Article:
|Titre :||Global policy and access to new hepatitis C therapies for people who inject drugs (2015)|
|Auteurs :||J. S. DOYLE ; E. J. ASPINALL ; S. J. HUTCHINSON ; B. QUINN ; C. GORE ; S. Z. WIKTOR ; M. E. HELLARD|
|Type de document :||Article : Périodique|
|Dans :||International Journal of Drug Policy (Vol.26, n°11, November 2015)|
|Article en page(s) :||1064-1071|
|Discipline :||MAL (Maladies infectieuses / Infectious diseases)|
Thésaurus TOXIBASEHEPATITE ; TRAITEMENT ; USAGER ; ACCES AUX SOINS ; POLITIQUE ; RECOMMANDATION ; PHARMACOTHERAPIE
People who inject drugs (PWID) are disproportionately affected by hepatitis C virus (HCV). This review outlines policy recommendations made in the 2014 World Health Organisation (WHO) Guidelines on Screening, Care and Treatment of HCV and their relevance to PWID. It also canvasses issues that will affect translation of these global guidelines into practice. The first global HCV guidelines released by WHO have recently advocated targeted HCV testing for PWID, assessment of liver disease and support for alcohol reduction during care. They also strongly advocate treatment using currently licensed direct-acting antiviral agents for all individuals, in particular PWID as a key affected population. New HCV treatment regimens have the potential to cure more than 90% of treated individuals. Scaling-up treatment among PWID has the potential to improve individual and population health by reducing HCV transmission, improving quality of life and supporting behaviour modifications that lead to less risk-taking over time. PWID face several barriers to accessing HCV care and treatment that need to be overcome. Testing services need re-orientation toward PWID, individuals need to be informed of their results and provided with direct linkage to ongoing care. Health services need to provide care in the community using simpler, cheaper and more accessible modes of delivery. Healthcare costs and pharmaceutical costs need to be minimised so PWID, who are highly marginalised, can access HCV treatment. Sustained scale-up of treatment for PWID could simultaneously improve individual health and achieve the goal of eliminating HCV transmission among this high-risk and vulnerable group.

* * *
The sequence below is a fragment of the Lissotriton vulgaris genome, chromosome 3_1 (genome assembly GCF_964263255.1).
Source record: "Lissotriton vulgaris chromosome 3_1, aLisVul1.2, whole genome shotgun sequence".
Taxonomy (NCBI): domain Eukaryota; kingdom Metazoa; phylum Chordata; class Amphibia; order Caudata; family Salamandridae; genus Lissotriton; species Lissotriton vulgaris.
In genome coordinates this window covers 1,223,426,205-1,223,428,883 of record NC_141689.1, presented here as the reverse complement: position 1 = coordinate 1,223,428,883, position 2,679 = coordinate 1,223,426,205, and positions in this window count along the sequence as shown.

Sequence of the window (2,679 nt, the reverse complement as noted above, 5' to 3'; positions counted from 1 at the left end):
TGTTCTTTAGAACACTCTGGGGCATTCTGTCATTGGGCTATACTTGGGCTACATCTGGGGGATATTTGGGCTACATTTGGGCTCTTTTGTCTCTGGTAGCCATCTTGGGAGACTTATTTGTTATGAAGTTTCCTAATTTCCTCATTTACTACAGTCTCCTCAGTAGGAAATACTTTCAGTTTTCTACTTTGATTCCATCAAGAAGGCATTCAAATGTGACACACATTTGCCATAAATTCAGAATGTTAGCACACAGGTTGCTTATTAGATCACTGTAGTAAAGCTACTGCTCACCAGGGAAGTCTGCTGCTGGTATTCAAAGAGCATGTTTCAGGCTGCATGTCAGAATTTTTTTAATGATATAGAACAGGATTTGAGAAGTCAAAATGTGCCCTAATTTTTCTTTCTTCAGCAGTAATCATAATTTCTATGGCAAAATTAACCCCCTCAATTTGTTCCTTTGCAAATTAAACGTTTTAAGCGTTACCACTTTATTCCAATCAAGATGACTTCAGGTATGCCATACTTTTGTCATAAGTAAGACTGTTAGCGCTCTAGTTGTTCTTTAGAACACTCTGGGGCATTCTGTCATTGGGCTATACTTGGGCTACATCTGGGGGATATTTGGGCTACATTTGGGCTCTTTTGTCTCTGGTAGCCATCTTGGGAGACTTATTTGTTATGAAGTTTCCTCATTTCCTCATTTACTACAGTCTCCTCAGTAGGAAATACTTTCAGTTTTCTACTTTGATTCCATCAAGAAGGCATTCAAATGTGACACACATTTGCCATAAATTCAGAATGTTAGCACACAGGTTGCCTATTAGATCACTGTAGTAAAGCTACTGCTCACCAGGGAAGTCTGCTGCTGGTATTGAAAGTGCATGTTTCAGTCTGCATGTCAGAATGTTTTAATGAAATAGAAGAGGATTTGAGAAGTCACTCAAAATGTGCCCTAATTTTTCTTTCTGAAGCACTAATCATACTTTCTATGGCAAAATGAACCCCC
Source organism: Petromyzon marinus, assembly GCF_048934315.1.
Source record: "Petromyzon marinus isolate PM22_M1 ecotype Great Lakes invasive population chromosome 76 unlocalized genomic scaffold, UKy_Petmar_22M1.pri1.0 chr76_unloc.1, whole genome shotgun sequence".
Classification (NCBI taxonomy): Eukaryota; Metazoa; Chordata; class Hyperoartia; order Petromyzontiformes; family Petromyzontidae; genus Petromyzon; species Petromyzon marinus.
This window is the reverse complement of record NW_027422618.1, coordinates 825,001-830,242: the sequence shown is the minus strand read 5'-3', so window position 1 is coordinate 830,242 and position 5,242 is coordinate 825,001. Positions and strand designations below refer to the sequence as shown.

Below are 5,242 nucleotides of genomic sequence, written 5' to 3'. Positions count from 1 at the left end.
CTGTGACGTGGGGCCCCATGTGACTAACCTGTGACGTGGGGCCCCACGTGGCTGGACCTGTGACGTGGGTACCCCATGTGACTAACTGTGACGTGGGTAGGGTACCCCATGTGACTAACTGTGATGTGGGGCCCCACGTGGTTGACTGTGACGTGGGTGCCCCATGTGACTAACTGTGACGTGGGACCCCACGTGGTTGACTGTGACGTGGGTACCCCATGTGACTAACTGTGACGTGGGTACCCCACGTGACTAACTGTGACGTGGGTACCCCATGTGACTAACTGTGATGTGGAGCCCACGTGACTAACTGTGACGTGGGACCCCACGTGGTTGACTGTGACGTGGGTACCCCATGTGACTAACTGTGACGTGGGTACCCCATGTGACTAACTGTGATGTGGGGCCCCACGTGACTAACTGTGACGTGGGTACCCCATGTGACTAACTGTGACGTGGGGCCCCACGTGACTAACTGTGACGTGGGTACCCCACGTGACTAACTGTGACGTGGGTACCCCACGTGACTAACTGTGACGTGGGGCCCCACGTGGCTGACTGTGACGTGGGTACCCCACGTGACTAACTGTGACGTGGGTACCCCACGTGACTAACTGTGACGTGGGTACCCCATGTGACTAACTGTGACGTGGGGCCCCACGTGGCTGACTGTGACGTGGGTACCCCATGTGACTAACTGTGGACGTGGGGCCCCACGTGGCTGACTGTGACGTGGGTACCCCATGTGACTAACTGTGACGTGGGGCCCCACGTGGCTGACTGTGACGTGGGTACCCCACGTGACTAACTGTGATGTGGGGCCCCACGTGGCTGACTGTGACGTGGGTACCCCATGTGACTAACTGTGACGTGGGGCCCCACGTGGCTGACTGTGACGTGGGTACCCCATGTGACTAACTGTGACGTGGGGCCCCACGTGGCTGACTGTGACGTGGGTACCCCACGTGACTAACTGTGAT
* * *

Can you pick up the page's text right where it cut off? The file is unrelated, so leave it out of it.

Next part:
We consider how current global hepatitis C guidelines can apply to PWID.
Scaling-up treatment to PWID has potential to improve individual and population health.
PWID face several barriers to accessing HCV care and treatment.
Testing practices and health services need re-orientation toward PWID.
Medication affordability remains a key barrier to treatment.
|Domaine :||Drogues illicites / Illicit drugs|
|Sous-type de document :||Revue de la littérature / Literature review|
|Affiliation :||Centre for Population Health, Burnet Institute, Melbourne, Australia|